Study: AZ has one of the most unfair state, local tax systemsPosted: Updated:
PHOENIX - It's another black eye for Arizona.
A national organization has ranked our state as having one of the most unfair local and state tax systems in the country.
"I think it's sh**," said Tracy Turner. "I really do."
The Phoenix man doesn't mince words when it comes to his thoughts on Arizona's state and local tax structure.
After all, he said he works hard for his $30,000 a year income.
"Why does this guy that's making a lot of money pay less in taxes, when I'm working my behind off," Turner wondered. "And I'm paying like a lot more, more than double what he's paying?"
The Institute on Taxation & Economic Policy released its Tax Inequality Index and, as Turner already pointed out, Arizona doesn't look good.
"Terrible 10," he said. "That sounds about right."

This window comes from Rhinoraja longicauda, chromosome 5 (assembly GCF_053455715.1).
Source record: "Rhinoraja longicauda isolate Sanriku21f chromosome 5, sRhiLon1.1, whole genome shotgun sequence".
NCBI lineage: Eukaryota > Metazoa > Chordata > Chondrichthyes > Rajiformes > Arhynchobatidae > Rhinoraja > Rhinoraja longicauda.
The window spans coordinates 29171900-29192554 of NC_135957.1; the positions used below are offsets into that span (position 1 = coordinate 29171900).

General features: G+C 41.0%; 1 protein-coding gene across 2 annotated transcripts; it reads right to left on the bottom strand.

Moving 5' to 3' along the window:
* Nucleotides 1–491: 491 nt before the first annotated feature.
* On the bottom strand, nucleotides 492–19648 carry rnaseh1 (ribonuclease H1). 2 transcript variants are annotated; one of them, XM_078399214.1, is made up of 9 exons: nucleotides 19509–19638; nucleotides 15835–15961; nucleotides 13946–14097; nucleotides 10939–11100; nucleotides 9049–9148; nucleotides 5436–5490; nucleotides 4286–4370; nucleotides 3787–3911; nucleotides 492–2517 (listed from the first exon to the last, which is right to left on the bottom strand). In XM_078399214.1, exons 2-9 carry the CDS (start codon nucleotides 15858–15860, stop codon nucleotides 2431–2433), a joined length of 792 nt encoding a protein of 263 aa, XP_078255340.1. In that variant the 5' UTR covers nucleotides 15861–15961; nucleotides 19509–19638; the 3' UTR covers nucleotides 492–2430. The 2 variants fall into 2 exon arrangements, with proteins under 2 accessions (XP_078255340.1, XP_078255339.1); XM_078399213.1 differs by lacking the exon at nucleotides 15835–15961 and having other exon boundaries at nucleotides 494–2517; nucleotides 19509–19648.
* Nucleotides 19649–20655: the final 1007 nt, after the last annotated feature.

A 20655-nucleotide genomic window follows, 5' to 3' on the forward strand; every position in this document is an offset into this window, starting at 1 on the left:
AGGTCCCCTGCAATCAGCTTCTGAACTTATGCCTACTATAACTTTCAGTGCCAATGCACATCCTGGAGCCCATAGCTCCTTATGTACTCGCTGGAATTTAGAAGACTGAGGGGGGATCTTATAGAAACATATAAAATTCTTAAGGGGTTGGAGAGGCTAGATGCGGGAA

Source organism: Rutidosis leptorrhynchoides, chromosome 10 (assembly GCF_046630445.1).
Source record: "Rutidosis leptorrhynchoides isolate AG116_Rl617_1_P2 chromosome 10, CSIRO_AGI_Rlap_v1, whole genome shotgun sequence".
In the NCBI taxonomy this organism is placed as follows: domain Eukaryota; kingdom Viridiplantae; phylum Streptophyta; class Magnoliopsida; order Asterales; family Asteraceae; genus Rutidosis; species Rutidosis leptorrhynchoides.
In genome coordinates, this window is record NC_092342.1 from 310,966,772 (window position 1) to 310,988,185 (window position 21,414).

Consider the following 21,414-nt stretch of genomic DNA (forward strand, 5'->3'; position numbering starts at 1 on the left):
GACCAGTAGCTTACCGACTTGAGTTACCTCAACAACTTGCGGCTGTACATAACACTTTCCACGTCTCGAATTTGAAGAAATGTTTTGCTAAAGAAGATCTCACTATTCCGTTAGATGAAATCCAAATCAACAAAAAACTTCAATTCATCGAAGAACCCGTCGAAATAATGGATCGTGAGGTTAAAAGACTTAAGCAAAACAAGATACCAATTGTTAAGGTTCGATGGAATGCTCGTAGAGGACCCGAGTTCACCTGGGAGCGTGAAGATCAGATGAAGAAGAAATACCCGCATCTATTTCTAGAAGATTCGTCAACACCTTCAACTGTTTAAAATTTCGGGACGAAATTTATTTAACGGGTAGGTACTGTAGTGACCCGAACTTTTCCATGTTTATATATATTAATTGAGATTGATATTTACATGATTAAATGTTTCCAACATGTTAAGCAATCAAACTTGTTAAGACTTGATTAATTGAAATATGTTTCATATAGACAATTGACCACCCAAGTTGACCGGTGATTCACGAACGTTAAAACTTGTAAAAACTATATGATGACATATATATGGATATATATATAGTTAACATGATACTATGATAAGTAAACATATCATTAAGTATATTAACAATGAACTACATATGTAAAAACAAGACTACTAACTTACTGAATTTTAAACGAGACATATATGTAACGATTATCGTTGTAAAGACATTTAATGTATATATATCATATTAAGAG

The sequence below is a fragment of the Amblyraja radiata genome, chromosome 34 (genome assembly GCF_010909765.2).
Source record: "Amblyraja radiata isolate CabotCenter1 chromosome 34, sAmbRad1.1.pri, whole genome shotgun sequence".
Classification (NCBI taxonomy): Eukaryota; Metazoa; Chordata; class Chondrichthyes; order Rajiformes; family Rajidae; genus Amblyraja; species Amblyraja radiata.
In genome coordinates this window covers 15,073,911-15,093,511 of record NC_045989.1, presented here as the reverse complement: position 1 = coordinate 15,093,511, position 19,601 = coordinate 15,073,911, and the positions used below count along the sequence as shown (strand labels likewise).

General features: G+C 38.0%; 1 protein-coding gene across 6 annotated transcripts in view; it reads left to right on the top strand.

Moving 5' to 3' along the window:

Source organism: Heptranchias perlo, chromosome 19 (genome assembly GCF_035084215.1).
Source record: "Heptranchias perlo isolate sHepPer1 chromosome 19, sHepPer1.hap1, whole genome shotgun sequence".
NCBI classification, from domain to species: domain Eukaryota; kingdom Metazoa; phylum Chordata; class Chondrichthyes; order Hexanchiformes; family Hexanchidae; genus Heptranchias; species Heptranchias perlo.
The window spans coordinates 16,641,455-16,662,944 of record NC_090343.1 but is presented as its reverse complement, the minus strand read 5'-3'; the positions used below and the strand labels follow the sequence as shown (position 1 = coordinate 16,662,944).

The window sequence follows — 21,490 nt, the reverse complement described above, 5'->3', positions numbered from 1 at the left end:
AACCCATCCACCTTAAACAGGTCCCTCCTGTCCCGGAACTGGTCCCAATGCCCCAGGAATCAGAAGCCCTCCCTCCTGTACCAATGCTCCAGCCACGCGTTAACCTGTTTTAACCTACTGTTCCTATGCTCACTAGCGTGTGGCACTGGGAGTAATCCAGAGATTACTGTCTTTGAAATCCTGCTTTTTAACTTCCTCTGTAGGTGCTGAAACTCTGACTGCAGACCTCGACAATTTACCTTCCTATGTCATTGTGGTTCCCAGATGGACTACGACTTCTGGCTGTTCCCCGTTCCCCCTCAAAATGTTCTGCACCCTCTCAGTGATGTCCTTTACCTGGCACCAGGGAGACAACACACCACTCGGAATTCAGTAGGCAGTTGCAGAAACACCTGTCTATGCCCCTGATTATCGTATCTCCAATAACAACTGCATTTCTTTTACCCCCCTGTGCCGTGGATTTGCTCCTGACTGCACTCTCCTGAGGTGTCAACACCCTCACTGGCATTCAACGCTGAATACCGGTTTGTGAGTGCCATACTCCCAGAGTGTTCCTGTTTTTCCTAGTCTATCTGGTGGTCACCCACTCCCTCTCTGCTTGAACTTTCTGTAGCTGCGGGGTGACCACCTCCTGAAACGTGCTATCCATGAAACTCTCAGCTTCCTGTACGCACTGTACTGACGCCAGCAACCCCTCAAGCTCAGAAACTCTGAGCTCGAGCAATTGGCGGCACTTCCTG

In fact, Arizona has cracked that list – ranking No. 8 in the nation when it comes to states with the most unfair state and local tax systems.
The bottom 20 percent income group pays 0.03 percent in personal state income tax.
The middle 20 percent pays 1.4 percent, while the top 1 percent pays a little more than 3 percent.
The ITEP said that's not the problem.
In fact, the organization gives Arizona kudos for its graduated personal income tax structure.
However, when you factor in sales, excise and property taxes, Arizona's poor and middle class take a hit.
The bottom 20 percent pays 12.5 percent of their income, the middle 20 percent pays 9.2 percent and the top 1 percent pays 4.6 percent.
"I understand that the guy that's making $1 million a year worked hard to get to that point," Turner said. "I understand that. But you're making a million a year. It should be equal to what I'm paying in taxes, at the very least."
The ITEP found many tax code features that are holding Arizona back.
For example, its report noted the state is too reliant on sales taxes and doesn't have a property tax credit for low-income taxpayers.
To read the entire ITEP report, click here.